SIR WALTER RALEIGH, died (b: 1552); famed English writer, poet, courtier and explorer. He was responsible for establishing the second English colony in the “New World” (after Newfoundland was established by Sir Humphrey Gilbert nearly one year previously, August 5 1583), on June 4, 1584, at Roanoke Island in present-day North Carolina. When the third attempt at settlement failed, the ultimate fate of the colonists was never authoritatively ascertained, and it became known as “The Lost Colony”.

The question for us here is this: Were Sir Walter Raleigh and Christopher Marlowe lovers?

Don’t laugh. Anything is possible, especially when so little is known about both. For many years, this provocative possibility has been suggested, even though it is based entirely on speculation. Marlowe wrote a poem titled, “The Passionate Shepherd to His Love,” which begins with the charming invitation “Come live with me and be my love.”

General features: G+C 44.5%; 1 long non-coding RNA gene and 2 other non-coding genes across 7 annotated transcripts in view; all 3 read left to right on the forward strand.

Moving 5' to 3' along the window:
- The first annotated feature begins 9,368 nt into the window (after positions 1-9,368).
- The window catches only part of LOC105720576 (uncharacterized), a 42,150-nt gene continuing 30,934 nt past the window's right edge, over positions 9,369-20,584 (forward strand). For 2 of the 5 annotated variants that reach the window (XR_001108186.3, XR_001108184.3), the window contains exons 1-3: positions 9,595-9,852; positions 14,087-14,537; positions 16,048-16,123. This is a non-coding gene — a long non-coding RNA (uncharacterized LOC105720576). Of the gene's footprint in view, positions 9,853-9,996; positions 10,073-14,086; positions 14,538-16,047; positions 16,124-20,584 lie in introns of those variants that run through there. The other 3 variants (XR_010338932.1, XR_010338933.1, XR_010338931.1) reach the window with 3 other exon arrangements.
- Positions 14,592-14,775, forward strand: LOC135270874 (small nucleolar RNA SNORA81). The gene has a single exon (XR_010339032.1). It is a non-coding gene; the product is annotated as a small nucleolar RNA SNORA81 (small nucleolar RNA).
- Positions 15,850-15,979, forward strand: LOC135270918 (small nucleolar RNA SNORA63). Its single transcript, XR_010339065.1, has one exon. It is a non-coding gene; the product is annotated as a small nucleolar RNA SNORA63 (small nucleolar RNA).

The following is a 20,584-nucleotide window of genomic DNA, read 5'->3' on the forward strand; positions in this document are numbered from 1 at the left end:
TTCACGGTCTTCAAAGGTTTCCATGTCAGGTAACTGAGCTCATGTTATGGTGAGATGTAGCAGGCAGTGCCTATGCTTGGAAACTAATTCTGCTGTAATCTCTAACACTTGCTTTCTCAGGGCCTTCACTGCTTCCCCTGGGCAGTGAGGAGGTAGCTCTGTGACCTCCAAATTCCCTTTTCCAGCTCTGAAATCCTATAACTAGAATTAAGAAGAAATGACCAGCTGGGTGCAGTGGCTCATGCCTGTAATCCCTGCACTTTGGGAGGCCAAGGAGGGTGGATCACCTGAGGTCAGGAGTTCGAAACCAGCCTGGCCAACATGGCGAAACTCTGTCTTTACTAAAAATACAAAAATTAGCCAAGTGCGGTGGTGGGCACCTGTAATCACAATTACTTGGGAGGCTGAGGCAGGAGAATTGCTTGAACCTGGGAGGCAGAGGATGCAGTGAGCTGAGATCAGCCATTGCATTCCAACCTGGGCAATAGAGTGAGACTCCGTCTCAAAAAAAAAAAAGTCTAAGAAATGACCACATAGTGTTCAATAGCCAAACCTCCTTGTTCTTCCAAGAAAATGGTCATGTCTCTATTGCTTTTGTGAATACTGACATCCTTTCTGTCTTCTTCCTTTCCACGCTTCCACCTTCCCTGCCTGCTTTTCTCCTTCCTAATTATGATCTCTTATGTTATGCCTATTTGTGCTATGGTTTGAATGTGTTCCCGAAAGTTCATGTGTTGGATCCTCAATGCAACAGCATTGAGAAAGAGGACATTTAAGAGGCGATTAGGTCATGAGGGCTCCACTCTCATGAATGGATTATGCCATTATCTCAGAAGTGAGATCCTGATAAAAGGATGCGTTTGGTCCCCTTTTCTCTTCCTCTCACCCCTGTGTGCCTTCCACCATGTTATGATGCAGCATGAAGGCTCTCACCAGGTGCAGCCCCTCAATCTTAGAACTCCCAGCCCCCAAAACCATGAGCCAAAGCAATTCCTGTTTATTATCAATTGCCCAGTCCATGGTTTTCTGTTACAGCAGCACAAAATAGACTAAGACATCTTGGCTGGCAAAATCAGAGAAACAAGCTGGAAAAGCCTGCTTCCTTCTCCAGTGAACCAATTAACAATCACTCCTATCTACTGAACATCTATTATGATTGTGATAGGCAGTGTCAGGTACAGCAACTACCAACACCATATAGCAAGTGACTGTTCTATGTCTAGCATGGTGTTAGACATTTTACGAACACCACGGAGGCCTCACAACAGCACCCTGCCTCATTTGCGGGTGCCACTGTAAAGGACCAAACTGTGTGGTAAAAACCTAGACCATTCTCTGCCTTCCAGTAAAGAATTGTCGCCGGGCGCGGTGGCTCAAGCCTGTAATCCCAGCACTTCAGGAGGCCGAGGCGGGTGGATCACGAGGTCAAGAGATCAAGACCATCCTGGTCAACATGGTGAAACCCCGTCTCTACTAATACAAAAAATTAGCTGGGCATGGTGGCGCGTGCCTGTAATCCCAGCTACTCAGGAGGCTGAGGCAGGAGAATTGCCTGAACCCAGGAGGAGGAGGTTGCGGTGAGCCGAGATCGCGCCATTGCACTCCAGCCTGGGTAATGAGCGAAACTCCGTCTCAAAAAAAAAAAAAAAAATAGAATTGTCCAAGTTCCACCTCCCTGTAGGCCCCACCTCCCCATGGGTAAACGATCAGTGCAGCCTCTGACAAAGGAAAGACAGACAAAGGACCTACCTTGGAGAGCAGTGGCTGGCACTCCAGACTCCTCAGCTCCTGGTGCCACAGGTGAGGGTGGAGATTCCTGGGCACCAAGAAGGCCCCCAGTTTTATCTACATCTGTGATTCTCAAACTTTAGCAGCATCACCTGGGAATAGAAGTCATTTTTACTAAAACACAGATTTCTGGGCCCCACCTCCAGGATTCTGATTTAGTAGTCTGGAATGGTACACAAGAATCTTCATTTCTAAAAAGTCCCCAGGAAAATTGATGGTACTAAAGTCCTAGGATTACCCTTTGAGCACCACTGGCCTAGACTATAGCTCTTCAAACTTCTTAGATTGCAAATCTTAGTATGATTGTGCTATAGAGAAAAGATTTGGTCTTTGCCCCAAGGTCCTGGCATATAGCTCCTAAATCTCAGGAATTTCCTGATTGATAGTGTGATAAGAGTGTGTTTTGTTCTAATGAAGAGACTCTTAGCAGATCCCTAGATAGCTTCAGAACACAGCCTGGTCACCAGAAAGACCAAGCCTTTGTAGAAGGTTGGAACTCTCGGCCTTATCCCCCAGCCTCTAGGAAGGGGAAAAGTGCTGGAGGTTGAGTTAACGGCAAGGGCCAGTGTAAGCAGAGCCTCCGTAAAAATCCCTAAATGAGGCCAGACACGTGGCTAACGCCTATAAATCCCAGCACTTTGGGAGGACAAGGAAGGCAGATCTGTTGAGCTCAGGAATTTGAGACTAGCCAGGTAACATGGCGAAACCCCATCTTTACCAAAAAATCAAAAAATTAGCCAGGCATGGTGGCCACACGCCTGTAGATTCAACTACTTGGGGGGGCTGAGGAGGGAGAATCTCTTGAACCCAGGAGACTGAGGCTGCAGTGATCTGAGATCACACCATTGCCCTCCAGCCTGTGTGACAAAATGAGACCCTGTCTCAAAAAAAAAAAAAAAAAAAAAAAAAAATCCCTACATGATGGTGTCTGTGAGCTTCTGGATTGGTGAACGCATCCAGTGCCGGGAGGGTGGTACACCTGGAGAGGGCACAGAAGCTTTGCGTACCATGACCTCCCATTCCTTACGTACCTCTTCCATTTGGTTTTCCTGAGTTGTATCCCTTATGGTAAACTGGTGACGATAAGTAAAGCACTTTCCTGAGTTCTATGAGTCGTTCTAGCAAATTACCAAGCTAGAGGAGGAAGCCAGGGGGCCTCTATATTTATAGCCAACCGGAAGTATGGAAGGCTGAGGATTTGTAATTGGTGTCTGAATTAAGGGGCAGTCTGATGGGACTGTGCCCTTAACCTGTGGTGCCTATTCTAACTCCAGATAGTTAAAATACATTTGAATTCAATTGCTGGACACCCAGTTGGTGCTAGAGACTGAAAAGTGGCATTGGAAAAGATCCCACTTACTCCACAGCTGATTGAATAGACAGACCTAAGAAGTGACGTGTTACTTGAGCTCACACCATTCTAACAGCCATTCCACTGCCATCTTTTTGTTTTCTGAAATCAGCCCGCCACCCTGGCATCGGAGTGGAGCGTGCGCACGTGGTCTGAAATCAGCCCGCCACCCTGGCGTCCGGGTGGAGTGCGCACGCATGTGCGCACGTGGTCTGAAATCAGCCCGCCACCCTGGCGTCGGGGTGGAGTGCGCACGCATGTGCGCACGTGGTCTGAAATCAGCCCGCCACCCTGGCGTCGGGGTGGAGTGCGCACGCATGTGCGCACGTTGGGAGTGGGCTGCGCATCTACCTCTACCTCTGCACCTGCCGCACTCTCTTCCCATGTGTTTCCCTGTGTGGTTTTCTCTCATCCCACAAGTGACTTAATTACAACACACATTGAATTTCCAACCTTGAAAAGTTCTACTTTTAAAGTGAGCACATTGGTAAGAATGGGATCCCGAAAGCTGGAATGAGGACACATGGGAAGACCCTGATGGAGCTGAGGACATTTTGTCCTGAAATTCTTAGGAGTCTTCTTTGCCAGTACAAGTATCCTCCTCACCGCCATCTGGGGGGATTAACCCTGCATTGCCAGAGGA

A twin poem, “The Nymph’s Reply to The Shepherd,” appeared shortly thereafter, and there is little doubt that it was written by Raleigh out of love for Marlowe. The response, of course, is typically coy (Well, no, what do you think I am? But of course you know I mean yes when I say no, and you aren’t really thinking of taking my virginity with that big thing, are you, you beast? But if you don’t I’ll die, etc.).

It’s probably one of the best “No-but-I-really-mean-Yes” poems in the language, at least until it was answered by Marvell in To His Coy Mistress:  Look, if you don’t screw now, when are you going to do it? In the grave? So shut up and put out! — Hooray for Marvell.